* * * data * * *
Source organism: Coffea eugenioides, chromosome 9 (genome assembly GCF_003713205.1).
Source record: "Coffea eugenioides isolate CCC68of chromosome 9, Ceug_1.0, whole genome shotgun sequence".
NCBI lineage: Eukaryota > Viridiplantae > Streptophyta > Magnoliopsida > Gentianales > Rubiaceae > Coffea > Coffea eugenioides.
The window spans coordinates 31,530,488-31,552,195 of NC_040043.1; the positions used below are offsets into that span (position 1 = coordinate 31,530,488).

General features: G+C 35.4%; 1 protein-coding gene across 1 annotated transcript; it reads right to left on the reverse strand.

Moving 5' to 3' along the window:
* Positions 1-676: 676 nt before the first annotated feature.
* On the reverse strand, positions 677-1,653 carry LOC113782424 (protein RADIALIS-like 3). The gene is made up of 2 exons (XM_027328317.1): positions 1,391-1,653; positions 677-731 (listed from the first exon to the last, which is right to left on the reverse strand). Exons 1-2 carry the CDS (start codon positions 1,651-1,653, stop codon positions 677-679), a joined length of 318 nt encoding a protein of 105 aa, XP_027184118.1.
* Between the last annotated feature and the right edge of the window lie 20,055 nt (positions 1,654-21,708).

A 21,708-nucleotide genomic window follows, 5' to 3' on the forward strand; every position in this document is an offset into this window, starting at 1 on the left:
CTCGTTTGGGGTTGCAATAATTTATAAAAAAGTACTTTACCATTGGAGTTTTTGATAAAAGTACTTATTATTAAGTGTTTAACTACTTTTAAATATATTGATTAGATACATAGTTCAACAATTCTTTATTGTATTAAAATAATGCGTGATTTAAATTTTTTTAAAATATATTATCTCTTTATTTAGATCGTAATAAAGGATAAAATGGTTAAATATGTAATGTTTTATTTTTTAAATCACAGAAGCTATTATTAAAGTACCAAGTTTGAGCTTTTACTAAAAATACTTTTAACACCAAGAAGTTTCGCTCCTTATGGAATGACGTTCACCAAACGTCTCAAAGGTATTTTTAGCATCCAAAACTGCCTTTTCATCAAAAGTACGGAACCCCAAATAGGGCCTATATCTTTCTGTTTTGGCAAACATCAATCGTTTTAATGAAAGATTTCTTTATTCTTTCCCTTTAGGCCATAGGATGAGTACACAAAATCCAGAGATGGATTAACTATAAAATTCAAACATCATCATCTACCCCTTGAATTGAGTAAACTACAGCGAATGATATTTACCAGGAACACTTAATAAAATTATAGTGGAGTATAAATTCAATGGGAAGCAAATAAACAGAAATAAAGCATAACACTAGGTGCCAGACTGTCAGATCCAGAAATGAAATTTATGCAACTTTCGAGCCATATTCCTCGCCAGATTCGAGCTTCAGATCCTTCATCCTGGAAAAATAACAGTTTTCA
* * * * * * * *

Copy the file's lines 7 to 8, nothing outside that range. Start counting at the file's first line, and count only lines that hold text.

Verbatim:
* Positions 1-676: 676 nt before the first annotated feature.
* On the reverse strand, positions 677-1,653 carry LOC113782424 (protein RADIALIS-like 3). The gene is made up of 2 exons (XM_027328317.1): positions 1,391-1,653; positions 677-731 (listed from the first exon to the last, which is right to left on the reverse strand). Exons 1-2 carry the CDS (start codon positions 1,651-1,653, stop codon positions 677-679), a joined length of 318 nt encoding a protein of 105 aa, XP_027184118.1.